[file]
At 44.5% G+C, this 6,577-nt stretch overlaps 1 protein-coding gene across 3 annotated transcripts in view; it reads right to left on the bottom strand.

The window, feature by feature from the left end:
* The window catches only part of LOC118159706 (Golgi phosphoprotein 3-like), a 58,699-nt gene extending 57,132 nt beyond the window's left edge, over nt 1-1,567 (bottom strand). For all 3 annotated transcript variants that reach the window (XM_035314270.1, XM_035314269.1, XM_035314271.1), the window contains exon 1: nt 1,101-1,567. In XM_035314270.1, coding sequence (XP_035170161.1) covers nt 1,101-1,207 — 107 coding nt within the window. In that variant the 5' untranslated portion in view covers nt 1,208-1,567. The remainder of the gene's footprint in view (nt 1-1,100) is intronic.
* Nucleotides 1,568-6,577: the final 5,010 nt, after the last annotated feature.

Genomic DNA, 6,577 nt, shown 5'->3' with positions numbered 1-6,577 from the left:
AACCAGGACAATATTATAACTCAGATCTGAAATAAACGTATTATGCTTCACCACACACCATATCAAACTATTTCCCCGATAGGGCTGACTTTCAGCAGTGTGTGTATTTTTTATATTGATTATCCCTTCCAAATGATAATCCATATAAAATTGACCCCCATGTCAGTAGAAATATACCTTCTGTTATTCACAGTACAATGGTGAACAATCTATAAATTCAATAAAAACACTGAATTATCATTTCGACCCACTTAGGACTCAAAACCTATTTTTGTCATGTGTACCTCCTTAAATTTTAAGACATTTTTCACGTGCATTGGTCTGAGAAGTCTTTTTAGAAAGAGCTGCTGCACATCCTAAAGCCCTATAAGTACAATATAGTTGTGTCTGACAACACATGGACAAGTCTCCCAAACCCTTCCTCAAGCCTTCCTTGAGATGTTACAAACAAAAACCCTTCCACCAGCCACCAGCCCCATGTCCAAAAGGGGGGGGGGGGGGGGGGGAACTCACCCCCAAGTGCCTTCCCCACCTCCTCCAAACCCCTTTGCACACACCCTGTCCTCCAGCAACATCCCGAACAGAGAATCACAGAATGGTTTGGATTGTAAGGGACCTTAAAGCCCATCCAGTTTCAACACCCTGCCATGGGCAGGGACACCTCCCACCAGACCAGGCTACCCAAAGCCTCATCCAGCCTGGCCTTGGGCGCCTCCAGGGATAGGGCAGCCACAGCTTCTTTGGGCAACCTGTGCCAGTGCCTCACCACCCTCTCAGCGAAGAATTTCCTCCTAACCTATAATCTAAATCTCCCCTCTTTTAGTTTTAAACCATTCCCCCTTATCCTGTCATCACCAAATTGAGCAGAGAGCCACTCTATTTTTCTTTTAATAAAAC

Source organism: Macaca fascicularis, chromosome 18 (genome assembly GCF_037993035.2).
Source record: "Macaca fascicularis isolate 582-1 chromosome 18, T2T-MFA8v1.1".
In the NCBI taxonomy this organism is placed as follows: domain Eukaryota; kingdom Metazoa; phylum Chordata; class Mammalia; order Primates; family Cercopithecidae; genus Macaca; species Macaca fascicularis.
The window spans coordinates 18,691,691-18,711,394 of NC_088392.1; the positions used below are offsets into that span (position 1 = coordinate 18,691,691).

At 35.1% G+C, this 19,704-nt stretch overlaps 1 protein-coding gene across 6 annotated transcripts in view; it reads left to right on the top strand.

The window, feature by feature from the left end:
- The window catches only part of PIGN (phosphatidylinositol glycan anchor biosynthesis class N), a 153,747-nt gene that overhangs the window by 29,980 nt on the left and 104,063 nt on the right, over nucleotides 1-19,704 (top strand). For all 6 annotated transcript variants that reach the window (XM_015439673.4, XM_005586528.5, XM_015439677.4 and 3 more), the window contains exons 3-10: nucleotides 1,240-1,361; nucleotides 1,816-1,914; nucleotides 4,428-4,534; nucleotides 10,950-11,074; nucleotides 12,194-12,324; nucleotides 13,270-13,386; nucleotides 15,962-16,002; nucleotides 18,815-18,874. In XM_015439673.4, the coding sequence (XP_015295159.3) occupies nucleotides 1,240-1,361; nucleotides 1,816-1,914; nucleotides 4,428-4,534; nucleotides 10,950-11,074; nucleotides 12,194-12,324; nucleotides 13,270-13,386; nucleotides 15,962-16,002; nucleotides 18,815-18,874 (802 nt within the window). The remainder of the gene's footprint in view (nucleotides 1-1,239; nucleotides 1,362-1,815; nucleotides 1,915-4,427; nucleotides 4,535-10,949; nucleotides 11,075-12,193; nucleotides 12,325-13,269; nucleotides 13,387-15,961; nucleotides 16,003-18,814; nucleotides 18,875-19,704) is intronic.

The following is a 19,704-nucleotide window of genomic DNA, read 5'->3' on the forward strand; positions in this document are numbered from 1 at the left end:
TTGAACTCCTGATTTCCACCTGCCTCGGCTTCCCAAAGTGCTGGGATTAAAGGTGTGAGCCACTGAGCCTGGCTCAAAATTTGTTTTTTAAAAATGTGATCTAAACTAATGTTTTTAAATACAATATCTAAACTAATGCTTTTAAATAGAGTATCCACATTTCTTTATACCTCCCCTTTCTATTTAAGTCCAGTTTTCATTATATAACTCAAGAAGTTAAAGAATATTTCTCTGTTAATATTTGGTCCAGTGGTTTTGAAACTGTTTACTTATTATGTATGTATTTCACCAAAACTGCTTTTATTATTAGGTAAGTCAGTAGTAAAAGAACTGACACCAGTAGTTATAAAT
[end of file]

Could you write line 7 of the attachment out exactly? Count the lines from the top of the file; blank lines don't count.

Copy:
Source organism: Macaca fascicularis, chromosome 18 (genome assembly GCF_037993035.2).